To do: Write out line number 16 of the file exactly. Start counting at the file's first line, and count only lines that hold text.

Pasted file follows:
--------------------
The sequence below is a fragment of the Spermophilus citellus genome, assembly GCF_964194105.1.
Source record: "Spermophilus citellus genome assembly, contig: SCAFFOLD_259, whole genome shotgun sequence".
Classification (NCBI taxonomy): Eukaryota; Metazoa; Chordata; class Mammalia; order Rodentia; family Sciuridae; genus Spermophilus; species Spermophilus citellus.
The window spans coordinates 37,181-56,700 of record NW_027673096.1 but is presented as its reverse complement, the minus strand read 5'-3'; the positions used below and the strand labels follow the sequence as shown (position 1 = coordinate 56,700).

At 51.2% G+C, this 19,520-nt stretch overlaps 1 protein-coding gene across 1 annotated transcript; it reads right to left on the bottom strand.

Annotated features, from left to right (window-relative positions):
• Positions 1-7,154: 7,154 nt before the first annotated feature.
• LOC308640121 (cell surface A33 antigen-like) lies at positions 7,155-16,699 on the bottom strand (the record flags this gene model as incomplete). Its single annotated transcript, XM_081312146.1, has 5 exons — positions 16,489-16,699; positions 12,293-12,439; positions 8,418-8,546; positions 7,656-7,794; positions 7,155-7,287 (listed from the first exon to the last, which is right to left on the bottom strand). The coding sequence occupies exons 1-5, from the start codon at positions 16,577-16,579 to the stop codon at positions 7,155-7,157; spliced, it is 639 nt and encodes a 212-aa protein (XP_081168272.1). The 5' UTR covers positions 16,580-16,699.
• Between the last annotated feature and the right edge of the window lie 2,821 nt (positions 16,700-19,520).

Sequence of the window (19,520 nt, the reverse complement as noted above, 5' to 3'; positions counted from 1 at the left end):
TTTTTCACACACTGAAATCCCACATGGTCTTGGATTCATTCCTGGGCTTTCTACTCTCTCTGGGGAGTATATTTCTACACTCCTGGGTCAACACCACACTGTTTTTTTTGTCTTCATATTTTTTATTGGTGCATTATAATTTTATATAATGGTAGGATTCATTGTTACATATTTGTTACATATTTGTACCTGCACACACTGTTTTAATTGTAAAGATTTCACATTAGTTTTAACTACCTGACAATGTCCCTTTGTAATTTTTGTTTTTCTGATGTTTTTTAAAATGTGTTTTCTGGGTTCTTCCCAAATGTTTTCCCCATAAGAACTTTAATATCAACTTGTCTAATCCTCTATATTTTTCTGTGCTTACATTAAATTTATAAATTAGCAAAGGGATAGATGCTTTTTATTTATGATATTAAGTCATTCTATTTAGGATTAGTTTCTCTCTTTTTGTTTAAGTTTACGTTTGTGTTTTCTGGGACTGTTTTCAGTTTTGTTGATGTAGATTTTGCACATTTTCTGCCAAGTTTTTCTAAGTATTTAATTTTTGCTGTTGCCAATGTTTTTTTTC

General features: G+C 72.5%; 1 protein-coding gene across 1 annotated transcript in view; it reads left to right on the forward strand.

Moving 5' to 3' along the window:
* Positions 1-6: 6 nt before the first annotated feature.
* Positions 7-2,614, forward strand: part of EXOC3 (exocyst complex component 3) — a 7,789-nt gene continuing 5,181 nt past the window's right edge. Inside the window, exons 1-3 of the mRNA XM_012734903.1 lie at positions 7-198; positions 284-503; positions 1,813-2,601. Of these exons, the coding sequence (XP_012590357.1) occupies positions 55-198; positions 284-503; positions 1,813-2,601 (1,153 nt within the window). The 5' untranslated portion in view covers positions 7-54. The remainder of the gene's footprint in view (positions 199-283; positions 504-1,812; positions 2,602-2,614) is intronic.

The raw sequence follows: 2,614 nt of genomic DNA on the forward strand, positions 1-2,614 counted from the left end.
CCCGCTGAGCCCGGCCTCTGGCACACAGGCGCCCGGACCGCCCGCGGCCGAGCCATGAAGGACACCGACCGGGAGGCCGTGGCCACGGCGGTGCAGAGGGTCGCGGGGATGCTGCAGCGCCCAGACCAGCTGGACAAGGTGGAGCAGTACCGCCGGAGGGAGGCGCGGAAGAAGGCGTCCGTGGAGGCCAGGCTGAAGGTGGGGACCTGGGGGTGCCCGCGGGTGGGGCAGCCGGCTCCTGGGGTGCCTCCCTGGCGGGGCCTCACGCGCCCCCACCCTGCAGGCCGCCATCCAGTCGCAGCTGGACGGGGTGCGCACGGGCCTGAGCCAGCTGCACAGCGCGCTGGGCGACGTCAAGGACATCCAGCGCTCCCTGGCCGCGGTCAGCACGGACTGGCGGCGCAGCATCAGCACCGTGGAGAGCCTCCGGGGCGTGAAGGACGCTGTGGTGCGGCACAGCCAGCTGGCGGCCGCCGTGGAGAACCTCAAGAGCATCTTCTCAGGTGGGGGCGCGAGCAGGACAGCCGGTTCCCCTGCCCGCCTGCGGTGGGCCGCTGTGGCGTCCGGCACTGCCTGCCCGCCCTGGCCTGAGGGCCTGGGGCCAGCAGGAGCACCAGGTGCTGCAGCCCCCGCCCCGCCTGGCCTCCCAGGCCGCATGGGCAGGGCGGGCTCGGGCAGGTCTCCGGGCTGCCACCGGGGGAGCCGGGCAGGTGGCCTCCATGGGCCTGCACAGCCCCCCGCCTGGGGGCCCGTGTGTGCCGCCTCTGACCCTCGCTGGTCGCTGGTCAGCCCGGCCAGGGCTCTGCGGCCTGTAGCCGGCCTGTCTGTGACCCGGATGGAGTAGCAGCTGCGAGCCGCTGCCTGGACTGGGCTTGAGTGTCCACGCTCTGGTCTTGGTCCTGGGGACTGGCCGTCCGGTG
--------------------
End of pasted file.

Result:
The raw sequence follows: 2,614 nt of genomic DNA on the forward strand, positions 1-2,614 counted from the left end.